Suspects in the huge Atlanta public school cheating scandal have started turning themselves in to authorities after being indicted on Friday. A total of 35 people are charged with racketeering, theft by taking, influencing witnesses, and making false statements after years of what prosecutors say was a conspiracy to cheat that went all the way up to a former superintendent. That superintendent, Beverly Hall, has until today to surrender, and could face 45 years in jail. This scandal is probably the biggest in the history of education.
According to a big story in The New York Times over the weekend, a 2 1/2 year investigation that included a wire tap shows that these educators made and executed plans in which they would sit in rooms for hours altering tests to raise scores for Atlanta students in Hall’s district, most of whom were from low-income and African American families. Writes the Times:
Those test scores brought her fame — in 2009, the American Association of School Administrators named her superintendent of the year and Arne Duncan, the secretary of education, hosted her at the White House.
And fortune — she earned more than $500,000 in performance bonuses while superintendent.
Students in this district received test scores that often outdid those students from wealthier districts.
Teachers and educators involved in the scandal are said to have worn gloves to keep from leaving fingerprints on the tests they were tampering with. As a result of their handiwork, scores in the district rose dramatically — in 2005, 86 percent of eighth graders were deemed proficient in math while only 24 percent were found to be so the year before. The positive results earned Hall acclaim from other big names in education around the country, including chancellors Michelle Rhee in Washington DC and Joel Klein in New York City.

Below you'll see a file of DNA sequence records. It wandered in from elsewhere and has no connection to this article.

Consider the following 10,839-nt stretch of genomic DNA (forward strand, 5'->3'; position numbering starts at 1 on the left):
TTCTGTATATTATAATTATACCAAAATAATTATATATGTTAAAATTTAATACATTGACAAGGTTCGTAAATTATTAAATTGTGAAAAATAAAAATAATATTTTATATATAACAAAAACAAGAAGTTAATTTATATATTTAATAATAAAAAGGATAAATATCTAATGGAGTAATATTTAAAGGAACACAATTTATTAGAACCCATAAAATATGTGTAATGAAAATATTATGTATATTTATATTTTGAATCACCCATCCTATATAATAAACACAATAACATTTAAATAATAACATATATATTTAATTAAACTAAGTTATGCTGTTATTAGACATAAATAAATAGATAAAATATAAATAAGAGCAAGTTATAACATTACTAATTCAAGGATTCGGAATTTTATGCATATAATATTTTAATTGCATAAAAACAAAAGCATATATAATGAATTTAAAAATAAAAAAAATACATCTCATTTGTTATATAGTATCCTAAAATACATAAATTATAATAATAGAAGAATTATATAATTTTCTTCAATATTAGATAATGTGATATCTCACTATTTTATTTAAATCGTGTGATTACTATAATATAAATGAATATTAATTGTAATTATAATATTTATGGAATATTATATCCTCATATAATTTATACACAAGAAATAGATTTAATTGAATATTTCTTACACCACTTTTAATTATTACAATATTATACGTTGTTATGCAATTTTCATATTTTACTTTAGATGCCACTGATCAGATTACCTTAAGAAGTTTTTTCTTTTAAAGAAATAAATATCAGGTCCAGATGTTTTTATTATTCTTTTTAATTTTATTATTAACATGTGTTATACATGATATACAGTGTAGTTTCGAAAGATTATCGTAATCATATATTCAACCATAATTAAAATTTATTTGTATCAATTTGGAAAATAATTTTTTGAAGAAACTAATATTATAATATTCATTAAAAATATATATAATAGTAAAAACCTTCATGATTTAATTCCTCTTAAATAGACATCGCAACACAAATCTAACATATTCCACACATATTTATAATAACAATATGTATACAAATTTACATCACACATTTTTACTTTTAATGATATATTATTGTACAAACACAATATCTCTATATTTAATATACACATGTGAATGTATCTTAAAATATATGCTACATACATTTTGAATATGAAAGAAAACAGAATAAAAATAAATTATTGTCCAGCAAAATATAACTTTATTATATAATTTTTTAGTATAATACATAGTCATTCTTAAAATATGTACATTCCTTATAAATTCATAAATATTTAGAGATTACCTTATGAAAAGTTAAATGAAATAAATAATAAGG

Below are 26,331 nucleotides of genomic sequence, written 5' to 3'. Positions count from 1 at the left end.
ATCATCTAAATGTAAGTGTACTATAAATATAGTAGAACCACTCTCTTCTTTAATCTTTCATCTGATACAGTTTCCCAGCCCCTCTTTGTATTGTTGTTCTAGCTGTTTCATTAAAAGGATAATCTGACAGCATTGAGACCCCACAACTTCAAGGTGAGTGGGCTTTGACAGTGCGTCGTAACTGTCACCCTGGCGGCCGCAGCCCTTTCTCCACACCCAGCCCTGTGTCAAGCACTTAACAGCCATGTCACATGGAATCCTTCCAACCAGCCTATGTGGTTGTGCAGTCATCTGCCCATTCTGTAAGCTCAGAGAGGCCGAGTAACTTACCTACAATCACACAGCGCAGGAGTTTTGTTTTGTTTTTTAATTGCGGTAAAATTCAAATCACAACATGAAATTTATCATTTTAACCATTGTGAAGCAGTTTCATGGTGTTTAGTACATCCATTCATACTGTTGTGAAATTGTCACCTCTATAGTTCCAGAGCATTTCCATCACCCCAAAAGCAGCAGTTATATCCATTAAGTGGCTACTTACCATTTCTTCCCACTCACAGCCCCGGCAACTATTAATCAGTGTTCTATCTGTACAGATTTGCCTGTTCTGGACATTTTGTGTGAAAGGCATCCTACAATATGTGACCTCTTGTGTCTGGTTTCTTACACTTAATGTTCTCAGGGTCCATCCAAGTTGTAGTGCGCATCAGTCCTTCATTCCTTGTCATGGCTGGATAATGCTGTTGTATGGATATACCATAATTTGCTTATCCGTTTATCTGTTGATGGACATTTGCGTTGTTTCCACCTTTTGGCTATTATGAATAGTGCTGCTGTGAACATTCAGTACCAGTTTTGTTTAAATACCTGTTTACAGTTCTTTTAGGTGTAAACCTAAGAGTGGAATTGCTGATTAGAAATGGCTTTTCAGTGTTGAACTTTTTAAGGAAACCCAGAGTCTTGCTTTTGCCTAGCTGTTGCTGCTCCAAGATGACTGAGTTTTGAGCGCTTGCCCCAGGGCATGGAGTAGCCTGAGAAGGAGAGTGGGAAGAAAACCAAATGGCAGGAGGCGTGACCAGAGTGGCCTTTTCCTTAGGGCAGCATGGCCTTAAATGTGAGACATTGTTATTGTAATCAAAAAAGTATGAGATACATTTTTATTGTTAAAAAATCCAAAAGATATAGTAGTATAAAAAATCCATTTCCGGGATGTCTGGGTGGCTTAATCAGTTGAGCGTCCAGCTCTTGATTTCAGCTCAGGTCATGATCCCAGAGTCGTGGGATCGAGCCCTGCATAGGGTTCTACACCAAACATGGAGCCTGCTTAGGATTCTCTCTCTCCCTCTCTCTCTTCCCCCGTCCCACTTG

And those students are the real victims in all of this. Rather than getting the help that they need to really excel in school, they were getting a pass from teachers who wanted to build and maintain a reputation for changing around a failing school district. The Times continues:
The falsified test scores were so high that Parks Middle was no longer classified as a school in need of improvement and, as a result, lost $750,000 in state and federal aid, according to investigators. That money could have been used to give struggling children extra academic support. Stacey Johnson, a Parks teacher, told investigators that she had students in her class who had scored proficient on state tests in previous years but were actually reading on the first-grade level. Cheating masked the deficiencies and skewed the diagnosis.